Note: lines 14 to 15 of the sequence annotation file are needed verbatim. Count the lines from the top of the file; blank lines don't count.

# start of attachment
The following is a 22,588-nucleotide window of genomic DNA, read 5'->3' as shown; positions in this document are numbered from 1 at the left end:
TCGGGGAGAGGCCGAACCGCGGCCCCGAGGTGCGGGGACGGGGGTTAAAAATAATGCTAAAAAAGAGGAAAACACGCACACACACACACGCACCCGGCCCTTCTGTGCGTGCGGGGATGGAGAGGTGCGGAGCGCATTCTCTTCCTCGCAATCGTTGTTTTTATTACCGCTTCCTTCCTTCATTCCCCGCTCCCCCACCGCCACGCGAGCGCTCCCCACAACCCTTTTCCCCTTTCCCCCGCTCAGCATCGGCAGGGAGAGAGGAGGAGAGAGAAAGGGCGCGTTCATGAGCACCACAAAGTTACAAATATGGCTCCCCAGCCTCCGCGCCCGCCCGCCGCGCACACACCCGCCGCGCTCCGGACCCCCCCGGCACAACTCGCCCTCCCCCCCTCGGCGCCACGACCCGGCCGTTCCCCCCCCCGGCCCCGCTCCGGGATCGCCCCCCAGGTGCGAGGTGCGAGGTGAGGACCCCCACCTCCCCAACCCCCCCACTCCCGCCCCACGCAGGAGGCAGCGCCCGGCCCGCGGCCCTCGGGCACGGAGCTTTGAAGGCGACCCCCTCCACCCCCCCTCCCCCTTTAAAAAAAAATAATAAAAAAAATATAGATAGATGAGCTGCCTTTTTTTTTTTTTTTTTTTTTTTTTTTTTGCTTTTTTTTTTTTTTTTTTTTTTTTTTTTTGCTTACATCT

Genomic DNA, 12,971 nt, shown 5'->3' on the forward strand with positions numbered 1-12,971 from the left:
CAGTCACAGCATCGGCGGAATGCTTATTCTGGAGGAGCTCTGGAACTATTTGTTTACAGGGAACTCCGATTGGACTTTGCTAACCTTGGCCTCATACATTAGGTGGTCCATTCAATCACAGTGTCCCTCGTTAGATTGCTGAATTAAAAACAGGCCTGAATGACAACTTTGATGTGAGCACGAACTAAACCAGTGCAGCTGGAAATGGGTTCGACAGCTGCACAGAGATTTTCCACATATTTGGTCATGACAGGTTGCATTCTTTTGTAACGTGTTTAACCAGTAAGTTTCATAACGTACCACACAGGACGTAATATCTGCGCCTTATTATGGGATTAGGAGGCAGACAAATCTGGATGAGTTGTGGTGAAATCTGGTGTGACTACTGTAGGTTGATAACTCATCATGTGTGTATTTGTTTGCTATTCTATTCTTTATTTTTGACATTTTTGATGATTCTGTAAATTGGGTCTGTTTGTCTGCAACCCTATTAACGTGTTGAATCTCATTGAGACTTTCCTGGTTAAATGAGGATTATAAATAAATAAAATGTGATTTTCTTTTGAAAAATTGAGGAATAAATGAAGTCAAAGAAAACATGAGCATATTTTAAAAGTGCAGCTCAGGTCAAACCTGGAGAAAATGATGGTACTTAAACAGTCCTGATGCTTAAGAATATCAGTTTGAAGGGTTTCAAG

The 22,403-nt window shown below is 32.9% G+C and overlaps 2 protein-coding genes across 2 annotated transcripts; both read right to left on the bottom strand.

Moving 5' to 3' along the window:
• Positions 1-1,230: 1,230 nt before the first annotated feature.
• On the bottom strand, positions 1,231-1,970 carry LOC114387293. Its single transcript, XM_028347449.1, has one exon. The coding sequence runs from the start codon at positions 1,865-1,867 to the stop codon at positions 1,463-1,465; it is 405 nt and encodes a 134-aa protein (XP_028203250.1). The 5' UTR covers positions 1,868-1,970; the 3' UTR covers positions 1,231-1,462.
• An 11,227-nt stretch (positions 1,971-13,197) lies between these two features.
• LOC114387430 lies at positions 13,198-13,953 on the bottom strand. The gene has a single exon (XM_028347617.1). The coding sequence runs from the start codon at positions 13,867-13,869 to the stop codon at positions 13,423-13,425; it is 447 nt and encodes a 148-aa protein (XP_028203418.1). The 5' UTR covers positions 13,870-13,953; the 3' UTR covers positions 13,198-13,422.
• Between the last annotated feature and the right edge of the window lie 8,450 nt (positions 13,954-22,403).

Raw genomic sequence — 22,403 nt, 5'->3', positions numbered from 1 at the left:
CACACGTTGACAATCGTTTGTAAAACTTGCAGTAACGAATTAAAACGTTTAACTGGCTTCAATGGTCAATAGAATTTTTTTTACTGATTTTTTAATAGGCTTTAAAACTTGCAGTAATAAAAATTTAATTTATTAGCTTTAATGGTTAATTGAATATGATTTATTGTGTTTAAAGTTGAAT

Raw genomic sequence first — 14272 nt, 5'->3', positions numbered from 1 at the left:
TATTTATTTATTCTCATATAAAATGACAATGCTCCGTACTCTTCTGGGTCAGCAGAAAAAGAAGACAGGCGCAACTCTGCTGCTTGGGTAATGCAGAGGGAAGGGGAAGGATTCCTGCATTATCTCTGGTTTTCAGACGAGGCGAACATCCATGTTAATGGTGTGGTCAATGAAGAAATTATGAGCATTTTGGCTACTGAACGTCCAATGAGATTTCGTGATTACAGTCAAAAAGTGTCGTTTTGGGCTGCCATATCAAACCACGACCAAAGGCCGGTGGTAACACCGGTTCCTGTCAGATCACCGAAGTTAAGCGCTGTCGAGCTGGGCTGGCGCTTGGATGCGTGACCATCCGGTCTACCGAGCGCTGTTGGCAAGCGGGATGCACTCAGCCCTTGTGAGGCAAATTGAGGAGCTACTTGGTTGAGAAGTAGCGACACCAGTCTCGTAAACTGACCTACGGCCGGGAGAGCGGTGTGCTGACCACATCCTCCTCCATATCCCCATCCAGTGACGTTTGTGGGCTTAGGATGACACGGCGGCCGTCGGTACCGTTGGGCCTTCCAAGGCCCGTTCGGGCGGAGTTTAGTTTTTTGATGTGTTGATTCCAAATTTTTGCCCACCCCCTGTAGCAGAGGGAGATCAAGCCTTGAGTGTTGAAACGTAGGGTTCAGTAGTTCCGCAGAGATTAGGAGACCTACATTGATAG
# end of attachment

Raw genomic sequence first — 14272 nt, 5'->3', positions numbered from 1 at the left:
TATTTATTTATTCTCATATAAAATGACAATGCTCCGTACTCTTCTGGGTCAGCAGAAAAAGAAGACAGGCGCAACTCTGCTGCTTGGGTAATGCAGAGGGAAGGGGAAGGATTCCTGCATTATCTCTGGTTTTCAGACGAGGCGAACATCCATGTTAATGGTGTGGTCAATGAAGAAATTATGAGCATTTTGGCTACTGAACGTCCAATGAGATTTCGTGATTACAGTCAAAAAGTGTCGTTTTGGGCTGCCATATCAAACCACGACCAAAGGCCGGTGGTAACACCGGTTCCTGTCAGATCACCGAAGTTAAGCGCTGTCGAGCTGGGCTGGCGCTTGGATGCGTGACCATCCGGTCTACCGAGCGCTGTTGGCAAGCGGGATGCACTCAGCCCTTGTGAGGCAAATTGAGGAGCTACTTGGTTGAGAAGTAGCGACACCAGTCTCGTAAACTGACCTACGGCCGGGAGAGCGGTGTGCTGACCACATCCTCCTCCATATCCCCATCCAGTGACGTTTGTGGGCTTAGGATGACACGGCGGCCGTCGGTACCGTTGGGCCTTCCAAGGCCCGTTCGGGCGGAGTTTAGTTTTTTGATGTGTTGATTCCAAATTTTTGCCCACCCCCTGTAGCAGAGGGAGATCAAGCCTTGAGTGTTGAAACGTAGGGTTCAGTAGTTCCGCAGAGATTAGGAGACCTACATTGATAG